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June 7, 2016 6:02 am

Conflicting Claims to the Land of Israel: What Every Yeshiva Boy Studying Basic Talmud Knows

avatar by Harry Zeitlin

Email a copy of "Conflicting Claims to the Land of Israel: What Every Yeshiva Boy Studying Basic Talmud Knows" to a friend
Judea and Samaria. Photo: Wikimedia Commons.

Judea and Samaria. Photo: Wikimedia Commons.

One of the great tragedies of the modern Jewish state is that the Zionist movement, which birthed it, was (and still largely is) dominated almost exclusively, by committed secularists, both mainstream and Revisionist, most of whom were ignorant of, if not antagonistic towards our shared rabbinic/spiritual tradition, which they had previously rejected. Additionally, the choice by most of Europe’s rabbinic leaders not to participate compounded the resulting crises. Many of these crises, due to the narrow, to put it charitably, interests of today’s haredi leadership, persist to this day, including the glaring near absence of any Jewish deep values or traditional wisdom in the public forum.

Perhaps the most familiar discussion in Talmud, one a first-year student learns well, begins in the tractate Baba Metzia. Known as shnayim ochazin b’talit (“Two people claiming a a tallit”), it teaches that if one person lays claim to an entire piece of property, and the second, claims only the half he currently holds, the latter effectively grants the former possession of the half he just usurped. And the former, the crook, is rewarded the half that he “claimed.” The “disputed” remainder is then divided between the two claimants. In other words, by relinquishing one’s claim to half of what’s really yours, you end up with just a quarter of it.

This tragic precedent was set in response to Churchill’s White Paper of 1922, stripping away more than three-quarters of the original British Mandate for the Establishment of a Jewish Homeland in Palestine, in order to create a brand-new and completely judenrein (free of all Jews) country, TransJordan. Although Zionist leaders, both in Europe and the Old Yishuv (pre-state Palestine, when the term “Palestinian” referred only to Jews) were far from happy with this development, all accounts report they accepted it without effective and coordinated protest.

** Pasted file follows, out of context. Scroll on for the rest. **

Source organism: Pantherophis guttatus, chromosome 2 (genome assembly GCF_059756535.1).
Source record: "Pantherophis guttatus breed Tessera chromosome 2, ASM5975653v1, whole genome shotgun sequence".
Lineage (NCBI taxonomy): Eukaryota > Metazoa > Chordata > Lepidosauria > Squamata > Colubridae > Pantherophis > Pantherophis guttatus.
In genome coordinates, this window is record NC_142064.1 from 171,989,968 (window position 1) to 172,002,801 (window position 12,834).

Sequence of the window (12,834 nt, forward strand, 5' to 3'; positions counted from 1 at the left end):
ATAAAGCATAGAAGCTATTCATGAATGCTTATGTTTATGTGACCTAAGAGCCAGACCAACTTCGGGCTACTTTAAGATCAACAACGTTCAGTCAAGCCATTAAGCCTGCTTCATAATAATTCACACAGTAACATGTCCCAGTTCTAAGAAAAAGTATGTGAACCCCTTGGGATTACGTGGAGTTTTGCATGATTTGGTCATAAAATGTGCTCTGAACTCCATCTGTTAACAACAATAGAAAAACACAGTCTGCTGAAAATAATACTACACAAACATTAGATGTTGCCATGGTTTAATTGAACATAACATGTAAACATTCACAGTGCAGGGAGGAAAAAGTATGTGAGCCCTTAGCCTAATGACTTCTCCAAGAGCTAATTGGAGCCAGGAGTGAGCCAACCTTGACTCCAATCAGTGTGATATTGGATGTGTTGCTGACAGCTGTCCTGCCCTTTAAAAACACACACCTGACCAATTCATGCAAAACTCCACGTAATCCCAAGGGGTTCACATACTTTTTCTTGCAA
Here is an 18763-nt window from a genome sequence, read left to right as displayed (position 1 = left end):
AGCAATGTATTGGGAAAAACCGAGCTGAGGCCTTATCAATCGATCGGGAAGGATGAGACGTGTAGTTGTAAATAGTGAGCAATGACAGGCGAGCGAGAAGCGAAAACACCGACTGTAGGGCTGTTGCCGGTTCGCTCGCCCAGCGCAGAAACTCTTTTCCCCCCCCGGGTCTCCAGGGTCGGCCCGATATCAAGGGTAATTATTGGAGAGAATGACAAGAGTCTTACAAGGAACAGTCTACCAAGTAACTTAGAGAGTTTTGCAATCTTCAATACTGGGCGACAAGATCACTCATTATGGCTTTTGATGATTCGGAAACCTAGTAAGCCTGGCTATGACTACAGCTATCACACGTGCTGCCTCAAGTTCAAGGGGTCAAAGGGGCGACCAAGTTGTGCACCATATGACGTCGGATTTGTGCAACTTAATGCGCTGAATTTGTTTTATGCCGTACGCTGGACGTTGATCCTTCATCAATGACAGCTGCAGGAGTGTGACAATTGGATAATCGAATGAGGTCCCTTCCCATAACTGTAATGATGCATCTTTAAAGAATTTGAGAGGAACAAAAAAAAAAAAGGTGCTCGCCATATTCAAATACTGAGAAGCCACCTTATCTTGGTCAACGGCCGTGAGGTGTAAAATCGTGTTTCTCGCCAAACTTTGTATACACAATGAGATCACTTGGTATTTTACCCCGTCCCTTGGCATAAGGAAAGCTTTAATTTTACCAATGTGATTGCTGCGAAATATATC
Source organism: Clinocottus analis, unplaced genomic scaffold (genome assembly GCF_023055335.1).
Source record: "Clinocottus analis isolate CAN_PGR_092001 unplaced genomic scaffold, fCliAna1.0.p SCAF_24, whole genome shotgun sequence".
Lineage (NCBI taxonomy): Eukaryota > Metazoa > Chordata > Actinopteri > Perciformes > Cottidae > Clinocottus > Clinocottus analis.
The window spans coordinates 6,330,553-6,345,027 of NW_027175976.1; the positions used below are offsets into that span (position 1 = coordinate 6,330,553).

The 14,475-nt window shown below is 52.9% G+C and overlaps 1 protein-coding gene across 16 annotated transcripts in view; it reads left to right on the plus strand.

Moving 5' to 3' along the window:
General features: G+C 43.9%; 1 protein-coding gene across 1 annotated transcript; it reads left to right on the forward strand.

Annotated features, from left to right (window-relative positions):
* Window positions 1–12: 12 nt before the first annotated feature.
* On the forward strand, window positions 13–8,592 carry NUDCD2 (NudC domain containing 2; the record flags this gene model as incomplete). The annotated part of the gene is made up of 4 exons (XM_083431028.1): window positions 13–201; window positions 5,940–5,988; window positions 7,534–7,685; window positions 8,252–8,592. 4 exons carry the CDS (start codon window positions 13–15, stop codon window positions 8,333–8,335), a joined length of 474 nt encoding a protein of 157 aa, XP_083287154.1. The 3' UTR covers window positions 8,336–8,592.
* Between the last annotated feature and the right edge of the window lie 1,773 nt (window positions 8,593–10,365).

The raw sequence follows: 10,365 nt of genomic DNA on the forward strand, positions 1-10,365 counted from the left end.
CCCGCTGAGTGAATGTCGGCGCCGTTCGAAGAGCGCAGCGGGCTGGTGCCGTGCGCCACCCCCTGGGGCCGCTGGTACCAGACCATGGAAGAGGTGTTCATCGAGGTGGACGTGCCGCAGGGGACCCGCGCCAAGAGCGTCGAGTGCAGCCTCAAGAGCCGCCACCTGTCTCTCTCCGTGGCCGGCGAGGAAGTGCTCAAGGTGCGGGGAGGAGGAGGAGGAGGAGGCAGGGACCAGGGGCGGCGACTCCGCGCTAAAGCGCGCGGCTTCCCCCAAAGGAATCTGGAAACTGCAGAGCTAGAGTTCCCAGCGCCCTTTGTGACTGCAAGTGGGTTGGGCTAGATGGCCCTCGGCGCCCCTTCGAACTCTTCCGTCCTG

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In terms of our Talmudic model, when they acquiesced to Arab sovereignty of what should have been our land, at least passively acknowledging the Arab claim to that more-than-half they stole, we opened the door for their next assault. As they repeated their claim for all of the former mandate as Arab land, judenrein for eternity, and we granted them half of it (all that land east of the Jordan River), the best we could hope for was about one-half of the land west of the Jordan, pretty much what happened at the armistice of 1949 when Judea and Samaria, renamed the West Bank, were taken from us.

Even after recovering much of that land in 1967, but, especially, by refraining to annex and apply sovereignty to it, we’ve only encouraged the Arab sense of ownership and the international perception that their criminal claim was, instead, legitimate.

Any yeshiva boy could instantly tell us that if we now cede the lands of Judea and Samaria to the Palestinian Authority, we will then be left with only approximately one-half of what’s left inside the “Green Line.” And, as there will be an immediate assumption of Arab sovereignty over that land, the following claim/land-grab will leave us holding merely one-quarter, and then one-eighth, until, as has been the Arabs’ plan all along, Israel would cease to exist.

Of course, one could argue that Halacha — specifically Jewish civil law — holds no sway anywhere in the world except in very few isolated communities. If you don’t find Halacha central to your life, at least enough to have ever internalized it, you probably have no idea that it is not merely prescriptive, but actually quite descriptive. With or without a  formal legal structure based on Halacha, this is pretty much the way any process of constant retreat and surrender inevitably develops in the “real world.”

There’s no doubt that secular Israelis love the Land of Israel l just as fiercely as do religious Israelis (although many secularists no longer extend their sense of identity to the eastern half of the country (Judea/Samaria/east Jerusalem), except, perhaps as a military/security imperative). While it’s more likely that a religious Israeli will experience and declare the holiness of Judea and Samaria as equal to that of “inside the (infamous) “Green Line,” those with even superficial knowledge and experience of Talmud will also understand that giving away any land in an effort to diffuse and appease will directly lead to Israel’s disappearance on the land of our destiny.

Which is exactly what our enemies count on.

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  • Jay Lavine

    Not everyone who is not religious in the Orthodox sense is secular. Not everything is black and white. There are many shades of grey, not to mention many colors of many saturations.

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